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Pakistan is the sixth most populated country in the world, and children make up almost half its population. Poverty is a huge problem, with 45% of its workers earning less than $2 a day.

We're working hard to save lives and give children an education, but there's much more to do.

In Pakistan, 8% of children die before they're five - the second highest rate in Asia after Afghanistan. That's why we're focused on improving children's healthcare in their early years.

We're redeveloping clinics and health services in the poorest and hardest-to-reach areas of Pakistan to make sure mums and babies get the care they need.

We're also running programmes to improve diagnosis and treatment of malaria, and provide better care for people living with HIV.

Protecting the most vulnerable

We work to protect children who are at risk of violence, abuse, exploitation or neglect. Our teams push for policy change and help to develop national child protection structures, and we're helping communities to develop ways to keep their children safe.

Our programmes also tackle child labour. Many children in Pakistan have to work long hours in dangerous jobs to support their families. We help children leave work and get back to school by helping families to find and develop new sources of income.

In two provinces, we're also protecting children who come into contact with the law. We ensure children are detained separately from adults and provide them with psychosocial support.

Zahra, 12, at home with her father and younger brother in Lahore, Pakistan.

Zahra, 12, at home with her father and younger brother in Lahore, Pakistan.

Supporting lifelong learning

Worldwide, it's estimated that one in ten out-of-school children lives in Pakistan. That's why we're supporting children's education from their early years through to middle and secondary school, and helping make sure girls stay in school.

Our Literacy Boost initiative is supporting teachers, parents and communities to help children develop stronger reading skills early in life. The programme aims to encourage reading both inside and outside of school, giving children a firm foundation for learning throughout their lives.

When disaster strikes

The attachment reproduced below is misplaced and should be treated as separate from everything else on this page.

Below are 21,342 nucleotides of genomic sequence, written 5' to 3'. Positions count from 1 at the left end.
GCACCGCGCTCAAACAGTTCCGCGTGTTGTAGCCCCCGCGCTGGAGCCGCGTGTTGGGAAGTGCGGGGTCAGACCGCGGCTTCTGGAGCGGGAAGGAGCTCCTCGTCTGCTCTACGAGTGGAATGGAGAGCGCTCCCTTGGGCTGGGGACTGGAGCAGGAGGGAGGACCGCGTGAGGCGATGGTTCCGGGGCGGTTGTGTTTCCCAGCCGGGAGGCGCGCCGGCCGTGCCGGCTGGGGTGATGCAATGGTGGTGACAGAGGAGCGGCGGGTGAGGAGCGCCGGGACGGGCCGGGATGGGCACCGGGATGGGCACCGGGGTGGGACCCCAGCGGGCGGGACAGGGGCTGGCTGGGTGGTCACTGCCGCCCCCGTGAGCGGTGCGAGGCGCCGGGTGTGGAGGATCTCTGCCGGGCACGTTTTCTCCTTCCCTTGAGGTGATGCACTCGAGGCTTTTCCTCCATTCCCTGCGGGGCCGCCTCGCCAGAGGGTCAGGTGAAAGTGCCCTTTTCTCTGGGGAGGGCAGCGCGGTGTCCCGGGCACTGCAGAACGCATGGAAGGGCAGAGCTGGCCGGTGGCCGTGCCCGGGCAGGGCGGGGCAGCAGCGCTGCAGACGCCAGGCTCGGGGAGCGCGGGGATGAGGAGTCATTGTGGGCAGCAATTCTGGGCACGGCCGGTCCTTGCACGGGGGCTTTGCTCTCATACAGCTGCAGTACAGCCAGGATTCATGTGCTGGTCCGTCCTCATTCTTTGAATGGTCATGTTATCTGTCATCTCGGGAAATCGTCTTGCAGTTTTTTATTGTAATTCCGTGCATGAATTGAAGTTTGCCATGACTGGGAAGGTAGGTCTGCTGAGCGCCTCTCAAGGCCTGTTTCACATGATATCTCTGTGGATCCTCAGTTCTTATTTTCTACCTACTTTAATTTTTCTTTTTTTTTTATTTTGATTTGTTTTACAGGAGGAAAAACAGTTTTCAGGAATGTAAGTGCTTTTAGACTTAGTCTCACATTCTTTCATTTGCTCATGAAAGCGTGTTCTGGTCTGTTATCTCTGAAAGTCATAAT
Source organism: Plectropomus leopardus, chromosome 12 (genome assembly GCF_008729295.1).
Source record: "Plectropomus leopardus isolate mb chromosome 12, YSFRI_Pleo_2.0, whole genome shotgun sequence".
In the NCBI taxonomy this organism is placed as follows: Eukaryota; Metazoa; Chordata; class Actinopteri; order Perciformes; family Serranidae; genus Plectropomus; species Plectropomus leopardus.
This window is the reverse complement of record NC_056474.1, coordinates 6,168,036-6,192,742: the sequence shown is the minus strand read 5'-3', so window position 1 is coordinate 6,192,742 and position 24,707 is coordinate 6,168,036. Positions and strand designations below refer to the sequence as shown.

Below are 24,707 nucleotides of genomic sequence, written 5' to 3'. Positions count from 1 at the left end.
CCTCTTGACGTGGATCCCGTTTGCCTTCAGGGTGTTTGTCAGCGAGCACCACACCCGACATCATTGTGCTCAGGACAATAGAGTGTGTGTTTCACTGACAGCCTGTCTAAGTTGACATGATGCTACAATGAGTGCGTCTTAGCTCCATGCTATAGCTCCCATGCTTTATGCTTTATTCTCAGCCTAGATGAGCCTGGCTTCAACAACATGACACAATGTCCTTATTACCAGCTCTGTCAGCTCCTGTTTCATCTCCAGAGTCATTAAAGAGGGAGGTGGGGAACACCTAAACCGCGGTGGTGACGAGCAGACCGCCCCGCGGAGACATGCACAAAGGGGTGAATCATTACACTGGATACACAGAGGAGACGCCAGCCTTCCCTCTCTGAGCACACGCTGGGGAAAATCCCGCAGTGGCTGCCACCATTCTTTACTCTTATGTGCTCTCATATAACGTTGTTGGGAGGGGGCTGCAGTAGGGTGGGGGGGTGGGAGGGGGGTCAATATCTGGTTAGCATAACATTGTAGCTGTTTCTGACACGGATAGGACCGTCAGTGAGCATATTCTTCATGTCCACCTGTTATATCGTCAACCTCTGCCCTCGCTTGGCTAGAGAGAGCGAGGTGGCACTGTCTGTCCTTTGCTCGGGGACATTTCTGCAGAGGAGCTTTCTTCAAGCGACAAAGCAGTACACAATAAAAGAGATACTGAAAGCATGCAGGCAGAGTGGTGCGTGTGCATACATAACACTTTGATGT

Our humanitarian teams have been responding to emergencies in Pakistan since 1979. In 2005, we supported families affected by the Pakistan earthquake. When devastating floods hit in 2010 and 2011, we reached more than four million people with emergency aid. And in 2009 we helped people displaced by military operations in the Swat Valley.

Across all our programmes, we work with communities to prepare them for emergencies and reduce the impact of disasters.

Pakistan floods 2022

Pakistan suffered from severe monsoon weather in the summer of 2022, which caused the worst flooding to hit the country in decades. A third of the country was under water – affecting 33 million people, of which 16 million were children.

Flash flooding from monsoon rains submerged thousands of homes, washing away towns and villages, leaving many people homeless and exposed to the elements.

Nearly 24,000 schools were damaged or destroyed, with a further 5,500 schools used as temporary shelters. This disrupted schooling for more than 670,000 children.

The floods also damaged over two million acres of crops, and killed more than 1.1 million livestock. This increased the price of food and left millions on the brink of starvation.

A combination of communities surrounded by large areas of contaminated water, damage to clean water supplies and sanitation systems, and hot, humid weather precipitated an increase in the spread of deadly waterborne diseases including cholera, as well as related vector-borne diseases such as malaria and dengue fever.

Our response

  • We provided food items to the families who didn't know where their next meal will come from. This prevents families from resorting to negative coping mechanisms that adversely affect children, such as cutting back on meals, sending children to work or promoting early marriage
  • We set up temporary learning spaces to make sure that displaced children still had access to education
  • We establised child protection services to protect children from the increased risk of exploitation and abuse
  • We delivered free, essential healthcare and nutrition services to provide lifesaving treatment as well as provide critical services to protect children from secondary illnesses and diseases caused by lack of food or access to clean water.

Page updated December 2022

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